9th Aug 2022

Iceland debt talks collapse

  • Reykjavik street: The Icelandic people are up in arms about the Icesave deal (Photo: European Commission)

Talks between Iceland and the UK and the Netherlands over the Icesave banking dispute collapsed late on Thursday, making a referendum on a previously agreed deal more likely, a vote the government in Reykjavik is almost certain to lose.

The Icelandic finance ministry announced on Thursday evening that the latest round of talks between the parties had "adjourned without a final resolution."

Read and decide

Join EUobserver today

Become an expert on Europe

Get instant access to all articles — and 20 years of archives. 14-day free trial.

... or subscribe as a group

Representatives of the three parties had been meeting in London for the last two weeks.

"We had hoped to be able to reach a consensual resolution of this issue on improved terms", said Icelandic finance minister Steingrímur Sigfússon, "but this has not as yet been possible."

"Constructive proposals were made by both sides during these talks, but significant differences remain," he added.

Icelandic negotiators are to return to Reykavik to discuss what is to be the government's next move.

After the Icelandic Icesave internet bank collapsed in 2008, depositers in the UK and the Netherlands were compensated by their governments to the tune of €3.8 billion. The Hague and London now are demanding Reykjavik pay them back.

The government has agreed to do so, but the terms are considered onerous by a majority of the population. Under the terms of the agreement the loan will be paid back over 15 years with interest, with estimates suggesting every household will have to contribute around €45,000.

The UK-Dutch side had reportedly offered reduced interest rates and a suspension of interest for two years, an position described by the Dutch as their "best offer".

The Icelandic side felt that the interest applied would still be too high to be palatable domestically.

The Icelandic president had refused to sign the government bill that approved a schedule of payments to the two governments, provoking a referendum on the matter due on 6 March, which analysts and pollsters expect the government to lose.

In trying to negotiate better terms for payback of the debt, the government had hoped to avoid the vote, as it is certain to threaten the supply of international financial aid.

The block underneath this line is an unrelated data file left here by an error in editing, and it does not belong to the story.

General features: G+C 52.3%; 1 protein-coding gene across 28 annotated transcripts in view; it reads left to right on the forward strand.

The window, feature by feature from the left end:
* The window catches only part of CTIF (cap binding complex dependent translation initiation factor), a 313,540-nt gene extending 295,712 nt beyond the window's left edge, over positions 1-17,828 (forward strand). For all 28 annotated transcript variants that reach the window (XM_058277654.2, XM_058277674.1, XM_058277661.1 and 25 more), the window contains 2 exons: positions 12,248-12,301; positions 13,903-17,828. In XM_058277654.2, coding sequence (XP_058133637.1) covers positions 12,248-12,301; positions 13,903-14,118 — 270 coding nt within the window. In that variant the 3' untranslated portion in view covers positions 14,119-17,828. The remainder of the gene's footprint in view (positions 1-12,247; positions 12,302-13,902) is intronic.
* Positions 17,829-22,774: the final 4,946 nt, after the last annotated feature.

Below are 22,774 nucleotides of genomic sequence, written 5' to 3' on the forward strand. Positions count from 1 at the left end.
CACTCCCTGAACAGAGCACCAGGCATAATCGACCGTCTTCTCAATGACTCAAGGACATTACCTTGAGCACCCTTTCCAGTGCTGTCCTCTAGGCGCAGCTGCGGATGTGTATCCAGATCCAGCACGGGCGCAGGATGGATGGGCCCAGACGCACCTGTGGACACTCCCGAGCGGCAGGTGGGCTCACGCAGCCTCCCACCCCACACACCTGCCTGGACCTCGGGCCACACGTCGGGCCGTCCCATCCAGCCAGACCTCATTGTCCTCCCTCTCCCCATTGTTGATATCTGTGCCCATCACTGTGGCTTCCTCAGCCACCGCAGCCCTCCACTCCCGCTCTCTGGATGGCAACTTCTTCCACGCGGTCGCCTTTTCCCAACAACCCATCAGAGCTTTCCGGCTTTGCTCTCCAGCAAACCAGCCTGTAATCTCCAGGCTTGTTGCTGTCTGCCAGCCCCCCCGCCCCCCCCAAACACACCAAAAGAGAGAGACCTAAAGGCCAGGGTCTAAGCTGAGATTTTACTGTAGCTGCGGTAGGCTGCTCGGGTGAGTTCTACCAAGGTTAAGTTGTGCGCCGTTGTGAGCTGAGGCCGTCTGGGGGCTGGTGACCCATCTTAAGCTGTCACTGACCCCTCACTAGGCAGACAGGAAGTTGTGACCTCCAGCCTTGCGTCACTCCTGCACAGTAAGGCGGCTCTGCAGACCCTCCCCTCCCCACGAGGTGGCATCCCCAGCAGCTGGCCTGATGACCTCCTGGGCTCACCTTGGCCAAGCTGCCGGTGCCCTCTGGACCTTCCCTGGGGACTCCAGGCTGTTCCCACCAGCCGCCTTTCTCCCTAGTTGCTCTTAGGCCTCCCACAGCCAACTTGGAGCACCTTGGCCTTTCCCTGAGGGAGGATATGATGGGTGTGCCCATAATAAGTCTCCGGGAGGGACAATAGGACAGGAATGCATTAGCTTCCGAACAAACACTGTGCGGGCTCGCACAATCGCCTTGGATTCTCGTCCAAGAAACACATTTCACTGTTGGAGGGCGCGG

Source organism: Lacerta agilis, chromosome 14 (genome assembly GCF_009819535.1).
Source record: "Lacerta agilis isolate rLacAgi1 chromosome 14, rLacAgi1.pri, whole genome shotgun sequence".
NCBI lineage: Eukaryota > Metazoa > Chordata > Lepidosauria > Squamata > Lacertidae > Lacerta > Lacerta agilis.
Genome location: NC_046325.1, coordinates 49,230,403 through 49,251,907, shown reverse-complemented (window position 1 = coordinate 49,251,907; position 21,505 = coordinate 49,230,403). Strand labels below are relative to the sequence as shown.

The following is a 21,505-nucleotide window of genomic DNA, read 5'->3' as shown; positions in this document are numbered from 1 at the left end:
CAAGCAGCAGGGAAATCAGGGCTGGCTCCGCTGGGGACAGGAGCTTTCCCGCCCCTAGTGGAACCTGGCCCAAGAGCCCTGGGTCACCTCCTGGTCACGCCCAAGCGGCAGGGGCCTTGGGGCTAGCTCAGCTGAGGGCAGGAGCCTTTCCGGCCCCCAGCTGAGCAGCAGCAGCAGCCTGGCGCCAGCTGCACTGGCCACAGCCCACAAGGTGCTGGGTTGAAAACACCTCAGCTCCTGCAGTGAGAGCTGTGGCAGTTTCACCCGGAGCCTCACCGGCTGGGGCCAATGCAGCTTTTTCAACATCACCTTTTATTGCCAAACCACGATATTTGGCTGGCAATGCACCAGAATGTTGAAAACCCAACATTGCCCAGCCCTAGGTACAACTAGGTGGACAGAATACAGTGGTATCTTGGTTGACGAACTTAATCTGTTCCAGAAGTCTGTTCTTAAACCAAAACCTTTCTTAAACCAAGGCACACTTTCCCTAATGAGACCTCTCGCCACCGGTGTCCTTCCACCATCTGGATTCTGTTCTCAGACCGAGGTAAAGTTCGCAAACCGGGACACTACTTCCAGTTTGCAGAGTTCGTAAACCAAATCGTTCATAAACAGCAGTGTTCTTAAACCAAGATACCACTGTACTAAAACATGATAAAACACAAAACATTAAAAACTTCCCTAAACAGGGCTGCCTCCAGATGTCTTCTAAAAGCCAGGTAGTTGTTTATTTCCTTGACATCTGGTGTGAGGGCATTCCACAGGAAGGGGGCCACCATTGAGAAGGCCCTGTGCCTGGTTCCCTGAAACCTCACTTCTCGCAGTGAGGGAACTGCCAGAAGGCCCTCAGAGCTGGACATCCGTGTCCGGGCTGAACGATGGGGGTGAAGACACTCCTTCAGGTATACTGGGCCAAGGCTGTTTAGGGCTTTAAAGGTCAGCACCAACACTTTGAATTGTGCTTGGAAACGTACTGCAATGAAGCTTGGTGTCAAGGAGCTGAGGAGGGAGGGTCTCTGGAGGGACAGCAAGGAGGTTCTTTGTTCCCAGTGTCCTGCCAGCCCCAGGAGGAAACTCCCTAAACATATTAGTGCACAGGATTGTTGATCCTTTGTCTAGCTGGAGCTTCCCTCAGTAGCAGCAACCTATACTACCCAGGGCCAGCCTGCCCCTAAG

The referendum is now likely to proceed and a No vote all but assured.

The development further threatens the likelihood of Iceland acceding to the European Union, as the UK and the Netherlands have hinted that they will block accession talks with the north Atlantic nation if the Icesave issue is not resolved.

Draghi's grip on power finally unravels

Italy looked set to lose its highly-respected prime minister Mario Draghi on Thursday, after his attempt to relaunch his grand coalition government ended with right-wing parties joining the populist Five Star Movement (M5S) in deserting him.

Italy back in chaos, as Draghi quits over 5-Star snub

Italy was plunged into fresh political turmoil on Thursday as prime minister Mario Draghi announced his resignation after a key ally within his grand coalition government boycotted a parliamentary vote.

MEP accused of 'disrespecting' female moderator

Some 100 representatives of civil society organisations, including Transparency International EU and Oxfam, accuse German Green MEP Reinhard Bütikofer of disrespecting a moderator because she was a woman of colour and want him reprimanded.


Albania's post-communist dream has lessons for Ukraine

Comparisons between post-communist Albania and current-day Ukraine are fascinating — and make many pertinent parallels. Ukrainians have a similar determination to belong to "the rest of Europe" as Albanians.


Finally, the victims of Utøya got a memorial

A legal battle between locals on the one hand and the state and the labour youth organisation on the other side postponed the inception of the memorial in remembrance of the victims of Anders Behring Breivik.

Stakeholders' Highlights

  1. EFBWW – EFBH – FETBBConstruction workers can check wages and working conditions in 36 countries
  2. Nordic Council of MinistersNordic and Canadian ministers join forces to combat harmful content online
  3. European Centre for Press and Media FreedomEuropean Anti-SLAPP Conference 2022
  4. Nordic Council of MinistersNordic ministers write to EU about new food labelling
  5. Nordic Council of MinistersEmerging journalists from the Nordics and Canada report the facts of the climate crisis
  6. Council of the EUEU: new rules on corporate sustainability reporting

Join EUobserver

Support quality EU news

Join us